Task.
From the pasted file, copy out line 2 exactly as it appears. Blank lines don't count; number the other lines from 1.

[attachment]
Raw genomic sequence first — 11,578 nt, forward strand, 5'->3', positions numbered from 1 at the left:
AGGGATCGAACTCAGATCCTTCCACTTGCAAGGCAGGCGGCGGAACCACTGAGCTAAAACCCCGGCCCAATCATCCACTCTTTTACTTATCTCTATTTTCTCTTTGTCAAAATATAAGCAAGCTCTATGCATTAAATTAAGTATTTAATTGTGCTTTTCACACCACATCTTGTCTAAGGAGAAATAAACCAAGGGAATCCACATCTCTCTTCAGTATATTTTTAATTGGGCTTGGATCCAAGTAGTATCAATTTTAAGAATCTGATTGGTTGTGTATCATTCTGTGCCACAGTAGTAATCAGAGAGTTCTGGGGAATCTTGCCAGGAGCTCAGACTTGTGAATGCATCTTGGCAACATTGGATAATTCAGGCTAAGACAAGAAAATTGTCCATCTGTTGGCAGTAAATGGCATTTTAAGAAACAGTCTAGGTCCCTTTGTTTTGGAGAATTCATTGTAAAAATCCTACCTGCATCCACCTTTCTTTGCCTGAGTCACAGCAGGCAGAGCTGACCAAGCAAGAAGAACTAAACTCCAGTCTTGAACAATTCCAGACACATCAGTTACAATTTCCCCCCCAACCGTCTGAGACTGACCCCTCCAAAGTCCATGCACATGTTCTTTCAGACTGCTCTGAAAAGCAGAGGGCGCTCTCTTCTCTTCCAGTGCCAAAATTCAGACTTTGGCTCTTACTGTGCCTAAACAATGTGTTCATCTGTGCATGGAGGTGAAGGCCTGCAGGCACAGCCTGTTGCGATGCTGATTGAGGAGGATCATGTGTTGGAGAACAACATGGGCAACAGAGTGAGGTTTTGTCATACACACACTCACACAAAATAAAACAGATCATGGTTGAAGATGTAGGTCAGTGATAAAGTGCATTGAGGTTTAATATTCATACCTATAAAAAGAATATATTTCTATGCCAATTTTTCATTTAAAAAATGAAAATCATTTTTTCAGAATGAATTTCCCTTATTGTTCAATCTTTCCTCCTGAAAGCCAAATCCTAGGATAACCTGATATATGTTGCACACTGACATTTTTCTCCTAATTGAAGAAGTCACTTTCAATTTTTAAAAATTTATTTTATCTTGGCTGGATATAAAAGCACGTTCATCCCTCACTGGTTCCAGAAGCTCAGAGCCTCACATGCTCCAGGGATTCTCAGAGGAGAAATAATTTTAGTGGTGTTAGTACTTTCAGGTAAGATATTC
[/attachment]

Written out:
AGGGATCGAACTCAGATCCTTCCACTTGCAAGGCAGGCGGCGGAACCACTGAGCTAAAACCCCGGCCCAATCATCCACTCTTTTACTTATCTCTATTTTCTCTTTGTCAAAATATAAGCAAGCTCTATGCATTAAATTAAGTATTTAATTGTGCTTTTCACACCACATCTTGTCTAAGGAGAAATAAACCAAGGGAATCCACATCTCTCTTCAGTATATTTTTAATTGGGCTTGGATCCAAGTAGTATCAATTTTAAGAATCTGATTGGTTGTGTATCATTCTGTGCCACAGTAGTAATCAGAGAGTTCTGGGGAATCTTGCCAGGAGCTCAGACTTGTGAATGCATCTTGGCAACATTGGATAATTCAGGCTAAGACAAGAAAATTGTCCATCTGTTGGCAGTAAATGGCATTTTAAGAAACAGTCTAGGTCCCTTTGTTTTGGAGAATTCATTGTAAAAATCCTACCTGCATCCACCTTTCTTTGCCTGAGTCACAGCAGGCAGAGCTGACCAAGCAAGAAGAACTAAACTCCAGTCTTGAACAATTCCAGACACATCAGTTACAATTTCCCCCCCAACCGTCTGAGACTGACCCCTCCAAAGTCCATGCACATGTTCTTTCAGACTGCTCTGAAAAGCAGAGGGCGCTCTCTTCTCTTCCAGTGCCAAAATTCAGACTTTGGCTCTTACTGTGCCTAAACAATGTGTTCATCTGTGCATGGAGGTGAAGGCCTGCAGGCACAGCCTGTTGCGATGCTGATTGAGGAGGATCATGTGTTGGAGAACAACATGGGCAACAGAGTGAGGTTTTGTCATACACACACTCACACAAAATAAAACAGATCATGGTTGAAGATGTAGGTCAGTGATAAAGTGCATTGAGGTTTAATATTCATACCTATAAAAAGAATATATTTCTATGCCAATTTTTCATTTAAAAAATGAAAATCATTTTTTCAGAATGAATTTCCCTTATTGTTCAATCTTTCCTCCTGAAAGCCAAATCCTAGGATAACCTGATATATGTTGCACACTGACATTTTTCTCCTAATTGAAGAAGTCACTTTCAATTTTTAAAAATTTATTTTATCTTGGCTGGATATAAAAGCACGTTCATCCCTCACTGGTTCCAGAAGCTCAGAGCCTCACATGCTCCAGGGATTCTCAGAGGAGAAATAATTTTAGTGGTGTTAGTACTTTCAGGTAAGATATTC